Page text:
Nick Knight
Nick (we are so not worthy) Knight is a technical master and to suggest that he uses colour negative to compensate for dodgy exposures is laughable. Weather  you are being paid a lot of money to produce advertising images or you have fifteen minutes in a hotel bedroom to photograph a Hollywood star this requires very different skills and an ability to work under enormous pressure. Contrast this to images created from imagination that may take many months to plan and execute. The reality is that neither is easy and they are both equally challenging for different reasons. We are all part of the same family and while it maybe good fun to sneer at others (in a professional way) it is neither accurate or valid. Let us move on from professional snobbery.

Friday, 9 March 2012

always learning

Herbert Bayer
Young minds are incredible. Their fresh approach to looking at pictures is a constant source of wonder. The day has been spent having an end of project critique which is sometimes a nightmare. The class sits in silence for long awkward periods messing about on the latest iPhone with me telling them to stop every thirty-seconds. Not the case today I am pleased to report when they were energetic and engaged in the discussion. It is only by the constant reviewing of our images can we hope to improve. Critiques provide a great environment for work to be discussed in a style that provides mutual benefit. A photographer's work can flat line were you produce images that do not provide the jolt that you crave to help you improve and stay motivated. Considered and constructive advice can change the direction of a photographers work and is an effective tool for progression. We can always learn from others so long as we are willing and open minded. Naturally they are difficult forums for young people who are keen to fit in with their classmates and criticising the work of others might mean upsetting the status quo. Overall the students work is improving steadily and there are some who show real potential but no matter how much talent you have; without hard work to support it the chances of success are slim. Successful photographers work hard and take risks and this is what makes the difference between those who have a career and those who do not. As part of the process I asked learners to critique 'Lonely Metropolitan' by Herbert Bayer. They correctly identified the three words I was looking for; lonely city and montage. Top marks to them.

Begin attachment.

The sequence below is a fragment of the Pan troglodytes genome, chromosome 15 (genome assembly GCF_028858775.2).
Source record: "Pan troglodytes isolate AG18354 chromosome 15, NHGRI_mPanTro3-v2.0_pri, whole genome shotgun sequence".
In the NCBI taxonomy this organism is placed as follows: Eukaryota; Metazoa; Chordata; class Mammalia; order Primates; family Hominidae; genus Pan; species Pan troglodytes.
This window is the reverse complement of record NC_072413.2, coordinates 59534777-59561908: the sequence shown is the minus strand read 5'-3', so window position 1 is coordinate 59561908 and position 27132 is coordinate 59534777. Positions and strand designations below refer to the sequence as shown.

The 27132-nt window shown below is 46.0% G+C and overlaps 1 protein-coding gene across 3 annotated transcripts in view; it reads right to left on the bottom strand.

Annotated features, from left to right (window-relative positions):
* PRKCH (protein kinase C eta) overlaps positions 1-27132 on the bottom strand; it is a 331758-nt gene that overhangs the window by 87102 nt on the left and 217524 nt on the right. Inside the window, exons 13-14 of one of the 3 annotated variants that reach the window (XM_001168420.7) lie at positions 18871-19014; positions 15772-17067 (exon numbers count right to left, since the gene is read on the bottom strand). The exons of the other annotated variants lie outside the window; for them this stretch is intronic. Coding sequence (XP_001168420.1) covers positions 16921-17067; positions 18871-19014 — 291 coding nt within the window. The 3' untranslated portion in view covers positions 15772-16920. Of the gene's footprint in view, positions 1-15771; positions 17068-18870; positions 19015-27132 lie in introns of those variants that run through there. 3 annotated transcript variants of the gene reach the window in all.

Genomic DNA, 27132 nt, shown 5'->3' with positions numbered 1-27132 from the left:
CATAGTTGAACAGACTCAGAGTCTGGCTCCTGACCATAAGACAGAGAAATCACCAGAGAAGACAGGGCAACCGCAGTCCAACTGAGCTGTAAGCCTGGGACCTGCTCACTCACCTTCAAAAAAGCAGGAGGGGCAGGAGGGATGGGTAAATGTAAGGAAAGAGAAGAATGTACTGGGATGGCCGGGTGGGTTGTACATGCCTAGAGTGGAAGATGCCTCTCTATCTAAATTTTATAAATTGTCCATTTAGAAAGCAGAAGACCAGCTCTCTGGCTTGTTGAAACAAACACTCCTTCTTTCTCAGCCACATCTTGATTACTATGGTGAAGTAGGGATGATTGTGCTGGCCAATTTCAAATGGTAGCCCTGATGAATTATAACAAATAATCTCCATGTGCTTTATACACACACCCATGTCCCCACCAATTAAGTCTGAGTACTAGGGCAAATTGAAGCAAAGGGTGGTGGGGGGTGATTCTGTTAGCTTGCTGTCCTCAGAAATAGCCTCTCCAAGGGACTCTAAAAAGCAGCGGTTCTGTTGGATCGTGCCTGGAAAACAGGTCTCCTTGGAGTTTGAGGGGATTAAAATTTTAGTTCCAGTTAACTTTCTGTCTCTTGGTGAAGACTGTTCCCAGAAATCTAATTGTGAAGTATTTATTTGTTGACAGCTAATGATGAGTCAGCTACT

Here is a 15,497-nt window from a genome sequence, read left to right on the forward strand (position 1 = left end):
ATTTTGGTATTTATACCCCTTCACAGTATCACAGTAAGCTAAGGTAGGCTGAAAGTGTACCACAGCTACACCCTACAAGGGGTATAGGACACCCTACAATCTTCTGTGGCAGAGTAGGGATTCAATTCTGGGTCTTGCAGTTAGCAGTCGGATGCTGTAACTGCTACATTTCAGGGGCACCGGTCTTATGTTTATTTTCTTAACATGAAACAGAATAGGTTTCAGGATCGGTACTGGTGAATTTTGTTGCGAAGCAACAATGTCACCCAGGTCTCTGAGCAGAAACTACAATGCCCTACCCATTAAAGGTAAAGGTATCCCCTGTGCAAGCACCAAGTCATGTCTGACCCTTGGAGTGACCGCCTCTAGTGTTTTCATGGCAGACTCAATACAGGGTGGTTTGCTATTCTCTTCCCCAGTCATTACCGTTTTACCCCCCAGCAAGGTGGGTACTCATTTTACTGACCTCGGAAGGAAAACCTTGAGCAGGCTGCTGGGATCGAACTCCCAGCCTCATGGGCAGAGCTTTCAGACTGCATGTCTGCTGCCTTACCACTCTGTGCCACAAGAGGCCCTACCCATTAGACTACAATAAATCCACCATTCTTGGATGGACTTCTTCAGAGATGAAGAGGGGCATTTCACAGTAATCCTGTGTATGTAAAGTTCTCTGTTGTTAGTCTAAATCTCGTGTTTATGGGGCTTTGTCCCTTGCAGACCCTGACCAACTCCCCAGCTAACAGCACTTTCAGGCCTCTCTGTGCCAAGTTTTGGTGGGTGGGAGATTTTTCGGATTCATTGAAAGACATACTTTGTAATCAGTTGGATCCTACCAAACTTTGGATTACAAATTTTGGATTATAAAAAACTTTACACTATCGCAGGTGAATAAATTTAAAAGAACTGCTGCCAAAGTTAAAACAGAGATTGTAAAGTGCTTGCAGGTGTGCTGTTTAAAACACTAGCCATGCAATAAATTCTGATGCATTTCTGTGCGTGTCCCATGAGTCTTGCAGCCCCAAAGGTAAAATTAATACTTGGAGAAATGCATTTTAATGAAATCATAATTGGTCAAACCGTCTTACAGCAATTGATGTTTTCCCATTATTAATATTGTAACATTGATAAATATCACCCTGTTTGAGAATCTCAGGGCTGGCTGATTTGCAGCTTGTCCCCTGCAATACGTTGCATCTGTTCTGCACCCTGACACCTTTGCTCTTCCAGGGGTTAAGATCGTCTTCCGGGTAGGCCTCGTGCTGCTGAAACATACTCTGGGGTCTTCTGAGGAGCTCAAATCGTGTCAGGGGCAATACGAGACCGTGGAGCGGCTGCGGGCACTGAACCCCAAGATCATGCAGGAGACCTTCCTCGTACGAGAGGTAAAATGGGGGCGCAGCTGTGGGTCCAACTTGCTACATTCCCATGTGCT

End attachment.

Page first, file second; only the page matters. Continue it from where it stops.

“ Which of my photographs is my favorite? The one I’m going to take tomorrow. – Imogen Cunningham

Read more:

Thursday, 1 March 2012

how to make the most of cloud storage

Alfred Stieglitz
It is not often I can give advice that provides you with a free service to help your growing collection of raw files and images. Cloud storage is a network of virtual servers to store data. Once the work is stored  you can send a link where it can be download. Naturally one  advantage is that you do not need to send large attachments that might be blocked, avoiding the need to re-size your images and lose quality. It serves as a great way to back up for your existing work. There are certain attributes which providers have in common.